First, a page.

Advocacy, Antipsychotic drugs, Toward better care

juiced and joyful over jamda


It’s not every day that a non-academic, non-researcher, “nobody” without a whole bunch of letters after her name gets an article published in a professional journal. When it happens to you, well, it’s something to celebrate. At least it is when that you happens to be ME! And especially when the subject matter impacts millions of people who live with dementia around the world.

I’m delighted that the Journal of the American Medical Directors Association (JAMDA) published my editorial Efforts to Reduce Antipsychotic Use in Dementia Care are Starting to Bear Fruit, but a Lot of Work Remains to be Done in its March 2017 issue, not just because it again vindicates and validates everything I have said about my mom being inappropriately sedated with antipsychotic drugs for four years, but because it’s an indication that more members of the medical profession are beginning the see the light.

The link has been shared on twitter, Facebook and LinkedIn, generating interest and views around the world including in Australia, Canada, Ireland, United Kingdom, United States, and Spain. Yippppeee!

According to Altmetric, the article has a high attention score and is in the top 25% of all research outputs scored by the online tool. More yipppeees! A little street cred goes a long way when you’re a one-woman band marching to a different drummer as the systemic symphony plays a BigPharma tune.

The article may be viewed and downloaded at this link for free until April 15, after which it will be pay per view or via subscription to JAMDA. I invite you to take a look, and thank you for your ongoing support of my work and of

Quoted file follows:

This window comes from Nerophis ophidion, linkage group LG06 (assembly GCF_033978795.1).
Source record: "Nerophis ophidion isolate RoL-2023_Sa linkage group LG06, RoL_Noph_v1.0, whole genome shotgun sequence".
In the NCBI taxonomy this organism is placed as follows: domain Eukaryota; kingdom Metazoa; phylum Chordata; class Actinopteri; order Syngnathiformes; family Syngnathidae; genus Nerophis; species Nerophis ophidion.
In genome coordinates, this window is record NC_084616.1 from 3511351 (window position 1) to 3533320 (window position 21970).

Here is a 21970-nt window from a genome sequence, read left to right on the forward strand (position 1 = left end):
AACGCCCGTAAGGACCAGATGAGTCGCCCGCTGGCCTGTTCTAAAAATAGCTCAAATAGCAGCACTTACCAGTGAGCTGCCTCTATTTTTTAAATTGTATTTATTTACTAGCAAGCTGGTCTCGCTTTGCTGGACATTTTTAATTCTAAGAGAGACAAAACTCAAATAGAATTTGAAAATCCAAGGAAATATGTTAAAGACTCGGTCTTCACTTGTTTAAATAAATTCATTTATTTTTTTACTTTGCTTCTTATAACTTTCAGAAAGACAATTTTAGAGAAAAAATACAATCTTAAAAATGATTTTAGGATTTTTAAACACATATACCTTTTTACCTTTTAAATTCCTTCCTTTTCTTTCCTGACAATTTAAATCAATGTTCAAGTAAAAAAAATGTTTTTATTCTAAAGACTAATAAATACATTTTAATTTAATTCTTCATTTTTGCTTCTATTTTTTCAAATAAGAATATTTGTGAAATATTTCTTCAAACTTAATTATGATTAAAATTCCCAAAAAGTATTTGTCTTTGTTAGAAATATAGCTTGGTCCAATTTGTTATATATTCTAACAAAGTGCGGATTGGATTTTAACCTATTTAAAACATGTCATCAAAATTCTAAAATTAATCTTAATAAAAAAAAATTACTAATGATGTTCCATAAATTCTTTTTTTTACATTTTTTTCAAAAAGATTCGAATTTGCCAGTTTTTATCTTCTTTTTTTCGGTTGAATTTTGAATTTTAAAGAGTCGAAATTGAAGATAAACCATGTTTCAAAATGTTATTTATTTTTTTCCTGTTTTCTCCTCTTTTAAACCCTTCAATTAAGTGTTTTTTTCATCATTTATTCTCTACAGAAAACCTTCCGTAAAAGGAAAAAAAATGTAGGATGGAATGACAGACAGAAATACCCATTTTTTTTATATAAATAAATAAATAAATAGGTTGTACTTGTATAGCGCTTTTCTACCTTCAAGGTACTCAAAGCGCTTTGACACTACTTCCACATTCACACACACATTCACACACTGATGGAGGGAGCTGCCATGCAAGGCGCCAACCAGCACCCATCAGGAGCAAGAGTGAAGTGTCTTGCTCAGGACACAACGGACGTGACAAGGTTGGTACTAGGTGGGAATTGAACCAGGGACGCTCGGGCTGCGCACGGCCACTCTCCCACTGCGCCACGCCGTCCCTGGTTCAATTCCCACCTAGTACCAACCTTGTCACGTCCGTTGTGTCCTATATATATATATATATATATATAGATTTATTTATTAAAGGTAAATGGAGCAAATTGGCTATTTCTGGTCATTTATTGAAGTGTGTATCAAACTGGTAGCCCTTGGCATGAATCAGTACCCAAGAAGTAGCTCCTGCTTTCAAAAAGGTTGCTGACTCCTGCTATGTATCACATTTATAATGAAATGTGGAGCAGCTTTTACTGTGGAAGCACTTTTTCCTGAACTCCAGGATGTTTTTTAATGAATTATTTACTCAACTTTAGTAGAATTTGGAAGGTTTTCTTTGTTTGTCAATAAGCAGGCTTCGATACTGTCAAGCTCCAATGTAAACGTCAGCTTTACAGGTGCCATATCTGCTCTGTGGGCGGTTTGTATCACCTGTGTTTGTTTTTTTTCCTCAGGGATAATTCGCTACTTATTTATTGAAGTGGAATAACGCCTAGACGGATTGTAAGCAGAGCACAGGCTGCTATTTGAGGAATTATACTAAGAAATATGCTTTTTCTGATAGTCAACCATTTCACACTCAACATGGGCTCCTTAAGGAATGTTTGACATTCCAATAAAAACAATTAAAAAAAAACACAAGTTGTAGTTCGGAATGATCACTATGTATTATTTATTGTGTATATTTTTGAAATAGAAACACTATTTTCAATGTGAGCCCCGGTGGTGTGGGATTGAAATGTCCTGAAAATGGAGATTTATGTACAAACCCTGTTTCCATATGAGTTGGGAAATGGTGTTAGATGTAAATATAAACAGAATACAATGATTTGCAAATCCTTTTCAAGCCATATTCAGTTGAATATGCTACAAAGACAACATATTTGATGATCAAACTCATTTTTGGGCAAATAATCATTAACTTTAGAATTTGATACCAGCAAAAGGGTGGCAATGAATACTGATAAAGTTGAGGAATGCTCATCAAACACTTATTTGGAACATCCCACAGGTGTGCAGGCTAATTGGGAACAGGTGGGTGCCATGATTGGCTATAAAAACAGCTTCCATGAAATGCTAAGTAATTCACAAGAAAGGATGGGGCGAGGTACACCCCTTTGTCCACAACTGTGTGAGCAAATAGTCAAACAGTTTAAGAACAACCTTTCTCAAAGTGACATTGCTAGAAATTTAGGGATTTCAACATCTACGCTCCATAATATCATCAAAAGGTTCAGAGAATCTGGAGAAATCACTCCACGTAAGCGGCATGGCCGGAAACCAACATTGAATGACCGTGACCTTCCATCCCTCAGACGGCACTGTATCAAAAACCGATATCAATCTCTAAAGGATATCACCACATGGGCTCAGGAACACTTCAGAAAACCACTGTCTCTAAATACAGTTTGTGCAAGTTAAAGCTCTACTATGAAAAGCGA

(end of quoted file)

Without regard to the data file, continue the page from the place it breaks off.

More information on antipsychotics here.

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Image copyright: maxborovkov / 123RF Stock Photo

19 thoughts on “juiced and joyful over jamda”

  1. So fantastic to be published in an academic journal, well done. It is pleasing to see that they are actually reading what goes on in the ‘real world’ rather than just the theory.

    Well done Susan


    1. Yes thanks and I’m chuffed. I think there’s a new (and welcome!) trend that recognizes that “regular” people have a lot of wisdom to contribute to our collective knowledge base moving forward. I think experiential learning is at least as important, albeit perhaps in a different way, as “book learning” is.

      Also, thinking of you at this time in your journey.


  2. Fantastic Susan! Well Done, if ever there was someone you would want fighting your corner it would be you : ) I’m sure your Mum is smiling broadly.


    1. Thanks Dahhhhling ❤ Yes, tenacity would appear to be one of my strong suits 😛 And yes, I think Mom is cheering me on, and likely also giving me a helping hand from wherever she is 🙂


  3. Way to go Susan,
    You deserve a standing ovation for your persistence and perseverance on a subject that most people just want to sweep under the rug! I applaud you for all that you have done – and all that you continue to do – for those who cannot advocate for themselves. Thank you for bringing such a strong voice to those that are left speechless.


  4. Dear Susan,
    Congrdulations! Thanks from all of us who are close to loved ones with dementia. Your hard work, your love and perseverance prouves you right.


    1. Merci Francine. Je continue de travailler fort au nom de ma mère et ta mère et toutes les autres personnes agées atteintes de demence. And of course I’m working for us too, because we will probably be there one day as well.


  5. Well done Susan! Your dedication is inspiring, and regarding marching to a different tune… the World needs composers such as you!


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